From the outside, it could be anyone's home. Perhaps the child of an older Spokane family, whose expansive house has withstood the changes in its lower South Hill neighborhood. Or maybe the child of a single parent who would rent an apartment carved from the large building.
But the children who live in the house on McClellan Street just below Sacred Heart aren't well-off. They're not even always fortunate to have a single parent that they can go home to. At any given time, the Crisis Residential Center houses 10 children between the ages of 13 and 17. Some of them have served time in juvenile correction centers; some of them have grown up without parents or stable foster parents; and some of them just have trouble dealing with the world the way most people do. But all of them need a home.
Julia Cricchio is the program manager of the Center, and though she and her staff of 30 dutifully refer to each of the organization's wards as "clients," it's clear that they understand that on a human level, they are children.
"We make sure that everyone's eating," Cricchio says, as she walks through the building's kitchen, where two bunches of bananas rest on the counter, developing spots. "One of the things about many of our clients is that they don't always get to eat healthy meals. So we feed them, and all of our meals are prepared by a cook." Gesturing toward the refrigerator, where a list is posted, she continues, "and everyone has chores."
Order is something that's often missing from the lives of the center's children, who Cricchio describes as "at-risk youth: street youth, drug addicts, runaways and often people who are dealing with physical or sexual abuse. Or perhaps we'll get a crisis call from a father who has a 15-year-old female who is refusing to attend classes, is dabbling in marijuana and hanging out with the wrong kids. So the father is pursuing some sort of intervention. So we'll screen his call and decide if the family needs a federal or a state program. And if the family is appropriate, we'll set up an application process for one of the beds."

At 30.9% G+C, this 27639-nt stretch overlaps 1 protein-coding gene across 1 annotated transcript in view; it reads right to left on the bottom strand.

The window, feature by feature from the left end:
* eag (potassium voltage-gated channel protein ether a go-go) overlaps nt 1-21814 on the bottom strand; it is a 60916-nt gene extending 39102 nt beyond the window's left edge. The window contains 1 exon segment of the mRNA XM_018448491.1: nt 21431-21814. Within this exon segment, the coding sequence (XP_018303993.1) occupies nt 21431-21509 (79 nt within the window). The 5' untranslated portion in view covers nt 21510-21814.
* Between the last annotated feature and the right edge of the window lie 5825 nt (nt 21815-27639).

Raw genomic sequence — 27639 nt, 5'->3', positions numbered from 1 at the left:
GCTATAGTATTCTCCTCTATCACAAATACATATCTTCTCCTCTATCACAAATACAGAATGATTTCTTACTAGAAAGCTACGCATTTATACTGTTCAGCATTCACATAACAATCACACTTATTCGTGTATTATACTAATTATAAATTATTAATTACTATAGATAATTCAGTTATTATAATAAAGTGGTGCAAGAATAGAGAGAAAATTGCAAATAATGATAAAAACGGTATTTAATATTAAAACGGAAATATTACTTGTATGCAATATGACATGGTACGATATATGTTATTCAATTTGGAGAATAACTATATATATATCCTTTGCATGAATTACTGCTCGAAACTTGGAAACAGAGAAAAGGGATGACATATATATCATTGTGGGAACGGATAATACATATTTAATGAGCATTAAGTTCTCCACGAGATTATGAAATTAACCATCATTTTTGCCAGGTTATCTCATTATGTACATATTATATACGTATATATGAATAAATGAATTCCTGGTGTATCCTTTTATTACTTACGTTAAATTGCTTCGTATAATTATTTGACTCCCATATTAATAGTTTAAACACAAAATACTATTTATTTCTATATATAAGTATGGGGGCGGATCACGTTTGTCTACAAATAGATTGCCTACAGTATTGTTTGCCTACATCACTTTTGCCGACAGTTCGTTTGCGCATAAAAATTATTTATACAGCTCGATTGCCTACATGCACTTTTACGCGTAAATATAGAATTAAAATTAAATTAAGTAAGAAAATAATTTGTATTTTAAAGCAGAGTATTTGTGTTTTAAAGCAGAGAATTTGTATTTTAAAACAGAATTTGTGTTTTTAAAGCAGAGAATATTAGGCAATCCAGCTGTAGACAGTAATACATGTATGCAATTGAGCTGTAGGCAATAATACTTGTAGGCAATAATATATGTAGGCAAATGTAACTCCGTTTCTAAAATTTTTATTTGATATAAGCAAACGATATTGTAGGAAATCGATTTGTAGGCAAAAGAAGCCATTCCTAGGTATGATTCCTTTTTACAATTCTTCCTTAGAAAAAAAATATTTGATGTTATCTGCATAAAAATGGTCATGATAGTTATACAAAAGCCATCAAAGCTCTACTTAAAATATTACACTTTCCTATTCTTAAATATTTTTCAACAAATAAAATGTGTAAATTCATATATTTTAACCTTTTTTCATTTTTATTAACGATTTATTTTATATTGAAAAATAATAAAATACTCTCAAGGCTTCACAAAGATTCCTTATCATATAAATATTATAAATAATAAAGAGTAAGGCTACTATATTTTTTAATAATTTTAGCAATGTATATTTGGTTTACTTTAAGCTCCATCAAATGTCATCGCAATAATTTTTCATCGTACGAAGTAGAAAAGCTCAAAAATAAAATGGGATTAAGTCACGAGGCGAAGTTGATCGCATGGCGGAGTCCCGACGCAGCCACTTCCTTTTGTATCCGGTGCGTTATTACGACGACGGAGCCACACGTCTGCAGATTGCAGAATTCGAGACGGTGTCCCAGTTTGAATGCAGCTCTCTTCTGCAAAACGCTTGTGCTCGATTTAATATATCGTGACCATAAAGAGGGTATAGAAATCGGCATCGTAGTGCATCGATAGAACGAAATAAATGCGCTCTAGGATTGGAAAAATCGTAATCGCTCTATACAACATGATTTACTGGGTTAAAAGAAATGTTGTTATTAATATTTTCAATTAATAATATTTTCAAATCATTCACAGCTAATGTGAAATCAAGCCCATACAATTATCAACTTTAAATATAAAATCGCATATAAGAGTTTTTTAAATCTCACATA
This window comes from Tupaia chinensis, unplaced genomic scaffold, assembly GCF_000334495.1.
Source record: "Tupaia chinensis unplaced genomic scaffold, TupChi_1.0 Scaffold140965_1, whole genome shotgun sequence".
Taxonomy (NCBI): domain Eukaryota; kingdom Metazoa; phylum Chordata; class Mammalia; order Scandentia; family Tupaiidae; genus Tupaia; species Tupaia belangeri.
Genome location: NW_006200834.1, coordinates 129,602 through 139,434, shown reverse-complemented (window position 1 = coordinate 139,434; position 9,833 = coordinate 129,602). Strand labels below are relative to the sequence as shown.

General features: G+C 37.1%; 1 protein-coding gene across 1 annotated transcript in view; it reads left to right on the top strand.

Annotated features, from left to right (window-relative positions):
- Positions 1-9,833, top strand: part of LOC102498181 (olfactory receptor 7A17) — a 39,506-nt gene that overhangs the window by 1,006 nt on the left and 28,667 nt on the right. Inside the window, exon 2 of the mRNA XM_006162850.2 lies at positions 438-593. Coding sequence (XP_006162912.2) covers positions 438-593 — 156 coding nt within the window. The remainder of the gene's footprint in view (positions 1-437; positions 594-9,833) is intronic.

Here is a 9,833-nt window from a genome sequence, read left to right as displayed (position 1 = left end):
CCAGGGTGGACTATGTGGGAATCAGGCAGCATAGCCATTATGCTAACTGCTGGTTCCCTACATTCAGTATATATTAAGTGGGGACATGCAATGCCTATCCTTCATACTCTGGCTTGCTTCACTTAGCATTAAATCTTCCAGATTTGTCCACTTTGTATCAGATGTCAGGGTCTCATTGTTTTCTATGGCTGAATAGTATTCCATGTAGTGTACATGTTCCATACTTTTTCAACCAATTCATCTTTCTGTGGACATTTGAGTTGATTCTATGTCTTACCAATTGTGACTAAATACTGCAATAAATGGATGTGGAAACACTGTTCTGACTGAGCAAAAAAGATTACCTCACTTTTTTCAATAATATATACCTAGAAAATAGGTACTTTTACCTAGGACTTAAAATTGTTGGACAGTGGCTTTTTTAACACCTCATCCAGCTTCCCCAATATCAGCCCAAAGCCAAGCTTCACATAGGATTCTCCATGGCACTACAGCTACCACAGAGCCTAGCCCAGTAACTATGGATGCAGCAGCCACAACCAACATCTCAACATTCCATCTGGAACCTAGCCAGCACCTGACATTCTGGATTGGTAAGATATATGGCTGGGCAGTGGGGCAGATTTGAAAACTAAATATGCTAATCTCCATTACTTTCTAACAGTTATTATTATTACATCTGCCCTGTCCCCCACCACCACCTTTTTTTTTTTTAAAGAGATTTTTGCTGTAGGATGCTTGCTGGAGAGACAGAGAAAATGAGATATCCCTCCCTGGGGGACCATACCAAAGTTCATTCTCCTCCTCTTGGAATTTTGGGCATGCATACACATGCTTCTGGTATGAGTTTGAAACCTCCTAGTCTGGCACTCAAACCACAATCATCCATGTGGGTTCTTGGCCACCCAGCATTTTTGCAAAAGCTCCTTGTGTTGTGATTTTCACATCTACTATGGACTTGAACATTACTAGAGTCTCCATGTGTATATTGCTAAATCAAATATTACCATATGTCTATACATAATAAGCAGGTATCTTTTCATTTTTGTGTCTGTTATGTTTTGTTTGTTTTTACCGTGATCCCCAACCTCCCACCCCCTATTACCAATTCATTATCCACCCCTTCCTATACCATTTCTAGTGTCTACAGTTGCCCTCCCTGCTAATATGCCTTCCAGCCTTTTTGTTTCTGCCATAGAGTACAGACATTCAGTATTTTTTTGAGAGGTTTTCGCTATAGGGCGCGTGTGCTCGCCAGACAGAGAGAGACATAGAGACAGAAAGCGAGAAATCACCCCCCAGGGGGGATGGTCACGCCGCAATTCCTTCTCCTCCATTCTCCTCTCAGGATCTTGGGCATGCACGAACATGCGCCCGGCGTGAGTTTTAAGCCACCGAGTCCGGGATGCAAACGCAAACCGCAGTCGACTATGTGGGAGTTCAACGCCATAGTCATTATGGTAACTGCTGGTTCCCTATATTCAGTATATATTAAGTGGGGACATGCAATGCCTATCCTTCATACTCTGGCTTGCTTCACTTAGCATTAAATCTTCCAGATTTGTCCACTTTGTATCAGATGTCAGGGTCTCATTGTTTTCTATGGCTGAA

As part of their five- to 14-day stay, admitted children agree to follow the center's rules in exchange for counseling and care. But they also receive the chance to be treated like normal kids -- setting the table and eating a communal meal, playing video games with their friends in the afternoon and taking walks to the park.
"Right now, though, we're struggling with the funds for entertainment," Cricchio says. "Normally, entertainment wouldn't come into play with such short-term stays, but because we do have kids who stay so long, we want to take them to the movies, roller skating, baseball games. Some of these things are things that the kids have never done before."
Generally, either state or federal agencies pay for the children that stay at the center, but the life that they lead while there, and the environment in which they find themselves, is significantly dependent upon gifts. And at the Crisis Residential Center, every dollar shows. With pride, Cricchio shows the newly renovated girls' bathroom, purchased with donations. While to many observers it would look like an average home bathroom, the reason for Cricchio's enthusiasm becomes clear when she opens the door to the stained, corroding shower in the boy's bathroom. Funds ran out before they were able to renovate everything.
But the repairs that Cricchio and her staff take the greatest pride in lie between members of families, or just between frustrated, confused children and the world around them. "We often see clients that return on a frequent basis," she explains. "Typically wards of court. And so we might see them every three or four months. And I've been quoted when they return on something that they remember that I said. So many things filter through adolescents, and to know that something that I said made a mark on them somehow -- that feels great. It's just a matter of making sure that we can do that every day."